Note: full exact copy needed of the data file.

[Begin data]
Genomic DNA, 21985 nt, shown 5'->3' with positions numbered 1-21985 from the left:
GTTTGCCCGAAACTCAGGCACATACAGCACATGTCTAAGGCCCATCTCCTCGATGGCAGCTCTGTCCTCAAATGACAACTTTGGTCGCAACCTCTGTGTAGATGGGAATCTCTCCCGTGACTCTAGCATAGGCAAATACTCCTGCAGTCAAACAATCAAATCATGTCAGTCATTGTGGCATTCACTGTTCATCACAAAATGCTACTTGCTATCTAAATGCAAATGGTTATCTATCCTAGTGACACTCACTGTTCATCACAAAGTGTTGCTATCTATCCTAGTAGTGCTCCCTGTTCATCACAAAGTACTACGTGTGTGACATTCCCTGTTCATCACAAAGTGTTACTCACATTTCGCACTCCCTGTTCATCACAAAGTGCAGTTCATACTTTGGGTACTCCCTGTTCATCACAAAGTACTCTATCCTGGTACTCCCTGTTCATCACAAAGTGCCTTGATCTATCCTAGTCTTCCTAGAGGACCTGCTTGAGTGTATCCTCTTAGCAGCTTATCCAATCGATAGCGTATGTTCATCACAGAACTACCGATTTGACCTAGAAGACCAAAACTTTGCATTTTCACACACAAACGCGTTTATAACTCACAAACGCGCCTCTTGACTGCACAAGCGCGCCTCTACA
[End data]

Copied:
Genomic DNA, 21985 nt, shown 5'->3' with positions numbered 1-21985 from the left:
GTTTGCCCGAAACTCAGGCACATACAGCACATGTCTAAGGCCCATCTCCTCGATGGCAGCTCTGTCCTCAAATGACAACTTTGGTCGCAACCTCTGTGTAGATGGGAATCTCTCCCGTGACTCTAGCATAGGCAAATACTCCTGCAGTCAAACAATCAAATCATGTCAGTCATTGTGGCATTCACTGTTCATCACAAAATGCTACTTGCTATCTAAATGCAAATGGTTATCTATCCTAGTGACACTCACTGTTCATCACAAAGTGTTGCTATCTATCCTAGTAGTGCTCCCTGTTCATCACAAAGTACTACGTGTGTGACATTCCCTGTTCATCACAAAGTGTTACTCACATTTCGCACTCCCTGTTCATCACAAAGTGCAGTTCATACTTTGGGTACTCCCTGTTCATCACAAAGTACTCTATCCTGGTACTCCCTGTTCATCACAAAGTGCCTTGATCTATCCTAGTCTTCCTAGAGGACCTGCTTGAGTGTATCCTCTTAGCAGCTTATCCAATCGATAGCGTATGTTCATCACAGAACTACCGATTTGACCTAGAAGACCAAAACTTTGCATTTTCACACACAAACGCGTTTATAACTCACAAACGCGCCTCTTGACTGCACAAGCGCGCCTCTACA